Related reading: How To Carry Plywood On A Bike?

Putting the Wheels Together

After you’ve built the frame, it’s time to put the wheels together. You might need some knowledge of working with metals before learning how to carry plywood on a bike.

Installing Wheels on the Frame’s Side Components

Bend four electrical box plate covers to fit on top of the frame’s side sections. Put one of them in a vice on the short side of the electrical box plate cover. Press the metal with a rubber mallet against the top of the vise until it forms a flat surface. Such an effort aims to keep it bent at a 90-degree angle. Apply the same procedure to the remaining three, and you’re done.

Drilling

Drill the axle holes up from the plate’s bottom edge. However, before drilling, take the necessary measurements. Drill a hole in the metal plates of the wheels next. To accomplish so, use the holes you drilled for the axles to place a metal plate on each side of the wheel’s axles.

You won’t have to worry about taking accurate measurements in this scenario. All you have to do is make sure the side holes are far enough apart from the upper ones to avoid the wood from intersecting. Bolt them up once they’re finished!

Attaching the Trailer Arms and Screwing the Metal Plate Brackets

With the wheels poking through the holes in the trailer frame bed, adjust the brackets on the top of the frame. Attach the wood screws to the frame you’ve constructed by driving them through the screw hole you made earlier.

Adding Trailer Arm

The next step requires you to add the trailer arm. You’d need an arm for the trailer and a hitch to attach it.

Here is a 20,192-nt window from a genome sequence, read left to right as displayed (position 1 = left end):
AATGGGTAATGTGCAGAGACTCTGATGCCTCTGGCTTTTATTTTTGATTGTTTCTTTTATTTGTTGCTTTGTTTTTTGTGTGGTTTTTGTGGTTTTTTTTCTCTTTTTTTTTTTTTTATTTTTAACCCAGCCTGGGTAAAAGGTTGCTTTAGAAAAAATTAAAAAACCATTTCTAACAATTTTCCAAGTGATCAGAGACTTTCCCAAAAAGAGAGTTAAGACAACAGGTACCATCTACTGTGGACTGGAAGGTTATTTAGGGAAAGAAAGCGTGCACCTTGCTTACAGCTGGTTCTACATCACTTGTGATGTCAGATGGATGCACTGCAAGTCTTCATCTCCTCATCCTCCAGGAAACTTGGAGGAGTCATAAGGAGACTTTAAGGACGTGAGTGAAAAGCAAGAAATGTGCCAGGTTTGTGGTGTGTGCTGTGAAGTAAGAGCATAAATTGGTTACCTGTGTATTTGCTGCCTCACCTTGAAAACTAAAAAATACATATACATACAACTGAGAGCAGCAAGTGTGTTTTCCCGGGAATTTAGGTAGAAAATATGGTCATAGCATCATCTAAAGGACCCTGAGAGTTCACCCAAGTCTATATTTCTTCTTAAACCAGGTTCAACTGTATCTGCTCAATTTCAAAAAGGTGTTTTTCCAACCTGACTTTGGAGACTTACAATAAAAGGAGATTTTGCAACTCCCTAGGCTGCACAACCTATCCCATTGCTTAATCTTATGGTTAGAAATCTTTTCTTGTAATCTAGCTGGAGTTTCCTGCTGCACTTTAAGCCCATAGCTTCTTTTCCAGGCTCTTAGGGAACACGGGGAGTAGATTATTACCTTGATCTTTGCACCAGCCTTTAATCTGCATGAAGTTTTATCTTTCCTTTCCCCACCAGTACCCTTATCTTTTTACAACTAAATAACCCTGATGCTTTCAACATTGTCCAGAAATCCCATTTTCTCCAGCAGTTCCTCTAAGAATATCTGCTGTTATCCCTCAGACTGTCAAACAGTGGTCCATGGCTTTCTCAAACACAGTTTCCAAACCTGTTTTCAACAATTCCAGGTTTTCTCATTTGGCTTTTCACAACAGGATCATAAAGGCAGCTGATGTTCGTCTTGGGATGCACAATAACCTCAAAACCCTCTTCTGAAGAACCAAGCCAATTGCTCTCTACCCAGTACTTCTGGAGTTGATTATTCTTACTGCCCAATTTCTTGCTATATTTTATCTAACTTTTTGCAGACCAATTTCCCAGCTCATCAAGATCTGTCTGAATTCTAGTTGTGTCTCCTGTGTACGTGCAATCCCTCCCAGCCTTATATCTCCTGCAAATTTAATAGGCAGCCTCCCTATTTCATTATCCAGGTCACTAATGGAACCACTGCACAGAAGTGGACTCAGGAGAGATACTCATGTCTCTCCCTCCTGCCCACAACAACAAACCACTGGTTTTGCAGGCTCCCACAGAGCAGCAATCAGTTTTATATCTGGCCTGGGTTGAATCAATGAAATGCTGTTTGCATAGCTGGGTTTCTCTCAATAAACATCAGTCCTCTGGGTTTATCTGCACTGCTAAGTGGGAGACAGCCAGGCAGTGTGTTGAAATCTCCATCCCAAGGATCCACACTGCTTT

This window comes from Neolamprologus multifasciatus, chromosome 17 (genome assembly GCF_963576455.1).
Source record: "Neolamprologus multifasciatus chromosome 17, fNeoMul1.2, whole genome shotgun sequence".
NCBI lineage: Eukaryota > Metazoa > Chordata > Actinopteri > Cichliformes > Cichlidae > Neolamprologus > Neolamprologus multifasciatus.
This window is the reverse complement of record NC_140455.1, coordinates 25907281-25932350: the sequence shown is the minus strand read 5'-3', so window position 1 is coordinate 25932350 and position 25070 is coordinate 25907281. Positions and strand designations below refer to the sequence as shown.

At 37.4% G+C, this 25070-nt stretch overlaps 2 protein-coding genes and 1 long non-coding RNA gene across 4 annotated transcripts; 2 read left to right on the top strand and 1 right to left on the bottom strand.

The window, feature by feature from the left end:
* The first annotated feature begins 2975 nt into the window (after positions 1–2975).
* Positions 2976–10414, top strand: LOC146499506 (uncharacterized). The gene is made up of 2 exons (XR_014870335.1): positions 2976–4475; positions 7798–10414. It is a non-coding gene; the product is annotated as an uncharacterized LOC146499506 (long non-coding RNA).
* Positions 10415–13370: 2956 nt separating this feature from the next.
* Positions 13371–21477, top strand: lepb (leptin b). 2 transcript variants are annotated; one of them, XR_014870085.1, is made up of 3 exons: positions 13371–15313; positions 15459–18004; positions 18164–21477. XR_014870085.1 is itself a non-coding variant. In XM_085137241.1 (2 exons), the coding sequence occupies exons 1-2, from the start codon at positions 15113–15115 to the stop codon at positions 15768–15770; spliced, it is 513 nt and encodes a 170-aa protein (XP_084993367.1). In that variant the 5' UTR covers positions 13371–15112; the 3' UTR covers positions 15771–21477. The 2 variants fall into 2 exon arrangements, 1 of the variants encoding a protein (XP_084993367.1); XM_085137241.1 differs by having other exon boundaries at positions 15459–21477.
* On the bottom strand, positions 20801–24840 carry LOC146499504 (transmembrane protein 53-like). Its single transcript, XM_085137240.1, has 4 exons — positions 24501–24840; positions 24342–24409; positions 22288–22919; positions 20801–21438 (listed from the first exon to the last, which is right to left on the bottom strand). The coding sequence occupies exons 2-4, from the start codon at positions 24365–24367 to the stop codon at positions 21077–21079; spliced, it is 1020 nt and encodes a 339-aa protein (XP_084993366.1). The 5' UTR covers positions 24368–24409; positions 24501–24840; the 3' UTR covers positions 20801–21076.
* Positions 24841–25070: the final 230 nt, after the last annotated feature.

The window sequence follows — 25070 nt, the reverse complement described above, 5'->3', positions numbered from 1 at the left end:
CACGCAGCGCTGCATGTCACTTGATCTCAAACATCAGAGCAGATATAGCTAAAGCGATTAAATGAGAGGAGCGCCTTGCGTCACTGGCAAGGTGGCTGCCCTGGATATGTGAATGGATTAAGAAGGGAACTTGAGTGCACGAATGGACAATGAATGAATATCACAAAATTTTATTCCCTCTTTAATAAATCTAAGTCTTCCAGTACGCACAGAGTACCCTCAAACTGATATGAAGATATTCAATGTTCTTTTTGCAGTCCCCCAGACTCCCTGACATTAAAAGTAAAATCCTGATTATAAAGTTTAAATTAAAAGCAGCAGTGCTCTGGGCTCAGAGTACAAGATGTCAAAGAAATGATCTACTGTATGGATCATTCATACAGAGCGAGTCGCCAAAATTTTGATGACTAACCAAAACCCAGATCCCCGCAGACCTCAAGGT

Trailer Arm and Hitch

There are a variety of bike trailer arms on the market. Alternatively, you can use the internet to search for bike shops. Alternatively, you may always find them at your local bike shop.

Unscrew the nut from the bike’s rear-wheel hub’s left side once you have the trailer. After that, place the hitch on the wheel’s axle and tighten the nut.

Attaching the Trailer Arm by Screwing and Connecting It

As much as possible, screw the outer portion of the frame with the arm on the trailer’s left side. You can use an electric drill to attach them to the frame by pushing the screws through the holes in the frame’s wood.

After you’ve done that, put the trailer’s arm into the hitch so you can connect them. Then, tighten all connecting components and secure the arm in place. And there you have it! You’ve finished making your trailer.

What to Keep in Mind

Cutting the sheet into strips has the advantage of making it easier to transport the plywood on the trailer. So, you can easily accelerate or brake whenever you choose. To avoid skidding, however, connect the strips to the trailer.

If you only need a single piece of plywood, you can carry it in your hand while sitting on the back of the bike. Hold it firmly and securely throughout the voyage to avoid it skidding away from your hand and causing harm.

If the piece of plywood is relatively small, you may be able to tie it down on the back seat. In either case, transporting them without a trailer is simple.

Conclusion

Based on our research, we can claim to you that carrying plywood on a bike is one of the most convenient methods we’ve come across. It’s easy to accomplish, and you don’t even need to buy a trailer if a neighbor or friend lends you one.

So, the time for fretting is over, as you’ve learned how to carry plywood on a bike through our guide.